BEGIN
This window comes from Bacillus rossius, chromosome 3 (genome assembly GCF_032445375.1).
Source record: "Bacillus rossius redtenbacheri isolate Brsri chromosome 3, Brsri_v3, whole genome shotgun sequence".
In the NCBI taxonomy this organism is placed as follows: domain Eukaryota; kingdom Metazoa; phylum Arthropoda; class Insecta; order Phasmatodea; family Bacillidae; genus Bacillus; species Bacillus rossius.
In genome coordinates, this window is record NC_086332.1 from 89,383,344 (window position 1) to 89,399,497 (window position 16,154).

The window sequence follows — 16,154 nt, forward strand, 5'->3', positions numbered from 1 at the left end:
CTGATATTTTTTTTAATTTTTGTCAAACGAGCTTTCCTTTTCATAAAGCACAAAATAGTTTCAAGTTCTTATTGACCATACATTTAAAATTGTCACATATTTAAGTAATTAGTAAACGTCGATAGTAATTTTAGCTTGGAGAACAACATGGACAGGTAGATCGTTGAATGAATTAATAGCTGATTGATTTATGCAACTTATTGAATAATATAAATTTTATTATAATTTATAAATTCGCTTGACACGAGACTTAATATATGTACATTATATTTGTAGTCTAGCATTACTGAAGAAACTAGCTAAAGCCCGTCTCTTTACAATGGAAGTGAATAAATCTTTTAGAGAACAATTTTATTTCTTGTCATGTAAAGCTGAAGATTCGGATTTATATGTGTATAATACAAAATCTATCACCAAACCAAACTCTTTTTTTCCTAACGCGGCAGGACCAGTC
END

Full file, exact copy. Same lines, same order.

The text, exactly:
This window comes from Bacillus rossius, chromosome 3 (genome assembly GCF_032445375.1).
Source record: "Bacillus rossius redtenbacheri isolate Brsri chromosome 3, Brsri_v3, whole genome shotgun sequence".
In the NCBI taxonomy this organism is placed as follows: domain Eukaryota; kingdom Metazoa; phylum Arthropoda; class Insecta; order Phasmatodea; family Bacillidae; genus Bacillus; species Bacillus rossius.
In genome coordinates, this window is record NC_086332.1 from 89,383,344 (window position 1) to 89,399,497 (window position 16,154).

The window sequence follows — 16,154 nt, forward strand, 5'->3', positions numbered from 1 at the left end:
CTGATATTTTTTTTAATTTTTGTCAAACGAGCTTTCCTTTTCATAAAGCACAAAATAGTTTCAAGTTCTTATTGACCATACATTTAAAATTGTCACATATTTAAGTAATTAGTAAACGTCGATAGTAATTTTAGCTTGGAGAACAACATGGACAGGTAGATCGTTGAATGAATTAATAGCTGATTGATTTATGCAACTTATTGAATAATATAAATTTTATTATAATTTATAAATTCGCTTGACACGAGACTTAATATATGTACATTATATTTGTAGTCTAGCATTACTGAAGAAACTAGCTAAAGCCCGTCTCTTTACAATGGAAGTGAATAAATCTTTTAGAGAACAATTTTATTTCTTGTCATGTAAAGCTGAAGATTCGGATTTATATGTGTATAATACAAAATCTATCACCAAACCAAACTCTTTTTTTCCTAACGCGGCAGGACCAGTC